13.10.4 Creating the IPMI BMC-Node Map File [OPTIONAL]
Since the BMC can be controlled via LAN, it is possible for the BMC to have its own unique IP address. Since this IP address is separate from the IP address of the node, a simple mapping file is required for Moab to know each node's BMC address. The file is a flat text file and should be stored in the Moab home directory. If a mapping file is needed, specify the name in the config.ipmi.pl configuration file in the etc/ directory. The following is an example of the mapping file:
#<NodeID> <BMC IP> node01 10.10.10.101 node02 10.10.10.102 node03 10.10.10.103 node04 10.10.10.104 node05 10.10.10.105 # NodeID = the name of the nodes returned with "mdiag -n" # BMC IP = the IP address of the IPMI BMC network interface
Note that only the nodes specified in this file are queried for IPMI information. Also note that the mapping file is disabled by default and the nodes that are returned from Moab with mdiag -n are the ones that are queried for IPMI sensor data.
13.10.5 Configuring the Moab IPMI Tools
The tools/ subdirectory in the install directory already contains the Perl scripts needed to interface with IPMI. The following is a list of the Perl scripts that should be in the tools/ directory; confirm these are present and executable.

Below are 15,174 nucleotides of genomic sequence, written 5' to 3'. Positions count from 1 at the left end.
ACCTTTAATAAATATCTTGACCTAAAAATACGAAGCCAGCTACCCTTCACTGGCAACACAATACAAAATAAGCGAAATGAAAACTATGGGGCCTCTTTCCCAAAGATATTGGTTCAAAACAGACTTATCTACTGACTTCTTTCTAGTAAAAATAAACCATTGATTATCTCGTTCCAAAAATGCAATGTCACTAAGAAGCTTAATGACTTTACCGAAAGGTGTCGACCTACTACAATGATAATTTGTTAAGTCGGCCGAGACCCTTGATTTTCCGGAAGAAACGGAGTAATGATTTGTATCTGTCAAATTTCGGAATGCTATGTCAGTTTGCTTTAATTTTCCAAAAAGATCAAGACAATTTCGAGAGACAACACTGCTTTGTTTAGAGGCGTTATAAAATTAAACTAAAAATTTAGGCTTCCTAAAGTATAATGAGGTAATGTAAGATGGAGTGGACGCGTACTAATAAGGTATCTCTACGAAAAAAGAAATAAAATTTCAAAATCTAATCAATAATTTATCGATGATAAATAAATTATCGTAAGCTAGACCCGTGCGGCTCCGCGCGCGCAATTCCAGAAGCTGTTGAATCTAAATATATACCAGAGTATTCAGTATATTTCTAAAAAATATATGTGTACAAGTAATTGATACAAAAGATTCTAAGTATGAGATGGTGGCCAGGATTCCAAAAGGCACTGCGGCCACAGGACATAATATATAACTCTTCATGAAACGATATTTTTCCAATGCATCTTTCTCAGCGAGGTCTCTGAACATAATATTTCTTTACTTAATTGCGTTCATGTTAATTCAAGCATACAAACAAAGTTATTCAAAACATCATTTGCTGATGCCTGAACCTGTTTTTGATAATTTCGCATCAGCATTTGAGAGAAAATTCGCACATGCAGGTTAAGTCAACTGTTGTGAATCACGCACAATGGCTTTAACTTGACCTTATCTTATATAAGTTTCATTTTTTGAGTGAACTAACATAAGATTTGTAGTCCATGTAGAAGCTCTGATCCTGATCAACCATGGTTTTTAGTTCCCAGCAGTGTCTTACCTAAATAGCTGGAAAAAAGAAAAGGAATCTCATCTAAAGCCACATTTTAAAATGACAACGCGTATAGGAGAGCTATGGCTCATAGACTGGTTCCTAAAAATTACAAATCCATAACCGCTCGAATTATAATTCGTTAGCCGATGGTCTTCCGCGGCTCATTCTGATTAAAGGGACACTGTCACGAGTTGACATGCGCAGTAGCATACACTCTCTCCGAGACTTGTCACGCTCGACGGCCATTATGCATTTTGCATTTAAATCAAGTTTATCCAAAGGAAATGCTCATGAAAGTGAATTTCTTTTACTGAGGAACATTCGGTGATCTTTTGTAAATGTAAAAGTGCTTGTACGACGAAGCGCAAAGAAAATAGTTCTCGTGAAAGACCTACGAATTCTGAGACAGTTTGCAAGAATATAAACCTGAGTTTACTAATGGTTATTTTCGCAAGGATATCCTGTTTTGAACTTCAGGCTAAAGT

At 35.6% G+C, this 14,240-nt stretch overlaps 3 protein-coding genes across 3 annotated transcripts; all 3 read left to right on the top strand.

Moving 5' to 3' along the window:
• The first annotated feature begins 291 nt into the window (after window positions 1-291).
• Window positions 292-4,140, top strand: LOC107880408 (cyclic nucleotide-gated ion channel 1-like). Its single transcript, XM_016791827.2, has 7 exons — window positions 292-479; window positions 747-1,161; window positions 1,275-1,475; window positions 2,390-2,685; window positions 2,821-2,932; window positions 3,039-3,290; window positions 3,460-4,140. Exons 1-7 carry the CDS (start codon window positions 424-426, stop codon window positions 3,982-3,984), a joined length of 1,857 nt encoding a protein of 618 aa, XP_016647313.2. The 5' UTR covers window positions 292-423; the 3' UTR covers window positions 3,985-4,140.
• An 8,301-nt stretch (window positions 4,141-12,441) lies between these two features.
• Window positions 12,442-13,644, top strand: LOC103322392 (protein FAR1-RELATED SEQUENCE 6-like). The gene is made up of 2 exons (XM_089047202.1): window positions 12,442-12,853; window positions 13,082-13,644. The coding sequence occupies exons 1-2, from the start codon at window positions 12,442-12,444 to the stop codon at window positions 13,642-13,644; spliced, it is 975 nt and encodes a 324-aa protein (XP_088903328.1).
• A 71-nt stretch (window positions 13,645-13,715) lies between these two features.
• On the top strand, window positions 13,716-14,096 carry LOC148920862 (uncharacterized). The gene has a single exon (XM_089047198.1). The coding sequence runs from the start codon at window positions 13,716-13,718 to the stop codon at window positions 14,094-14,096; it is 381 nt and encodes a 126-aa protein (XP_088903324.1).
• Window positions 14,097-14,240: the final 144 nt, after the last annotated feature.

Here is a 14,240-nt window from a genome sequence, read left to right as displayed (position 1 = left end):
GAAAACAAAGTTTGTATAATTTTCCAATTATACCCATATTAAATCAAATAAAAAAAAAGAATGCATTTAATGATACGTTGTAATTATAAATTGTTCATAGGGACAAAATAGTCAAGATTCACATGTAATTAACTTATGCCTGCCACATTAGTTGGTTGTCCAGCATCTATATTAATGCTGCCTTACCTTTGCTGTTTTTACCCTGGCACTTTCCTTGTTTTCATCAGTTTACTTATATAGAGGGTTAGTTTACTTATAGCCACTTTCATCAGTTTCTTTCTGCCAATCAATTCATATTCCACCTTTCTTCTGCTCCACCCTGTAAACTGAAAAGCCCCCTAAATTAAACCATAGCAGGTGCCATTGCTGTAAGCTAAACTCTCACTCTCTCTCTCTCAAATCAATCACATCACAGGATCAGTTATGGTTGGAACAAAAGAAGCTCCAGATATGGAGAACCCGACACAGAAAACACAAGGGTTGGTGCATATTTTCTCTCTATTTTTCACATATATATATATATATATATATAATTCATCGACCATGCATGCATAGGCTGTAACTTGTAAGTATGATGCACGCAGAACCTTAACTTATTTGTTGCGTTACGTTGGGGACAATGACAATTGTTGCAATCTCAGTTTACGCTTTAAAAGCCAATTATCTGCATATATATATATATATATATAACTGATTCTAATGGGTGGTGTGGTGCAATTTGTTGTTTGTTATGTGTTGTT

ipmi.mon.pl # The daemon front-end called by Moab ipmi.power.pl # The power control script called by Moab __mon.ipmi.pl # The IPMI monitor daemon that updates and caches IPMI data from nodes
Next, a few configuration settings need to be adjusted in the config.ipmi.pl file found in the etc subdirectory. The IPMI-over-LAN username and password need to be set to the values that were set in the Node IPMI Configuration section. Also, the IPMI query daemon's polling interval can be modified by adjusting $pollInterval. This specifies how often the IPMI-enabled nodes are queried to retrieve sensor data.
13.10.6 Configuring MoabTo allow Moab to use the IPMI tools, a native resource manager is configured. To do this, the following lines must be added to moab.cfg: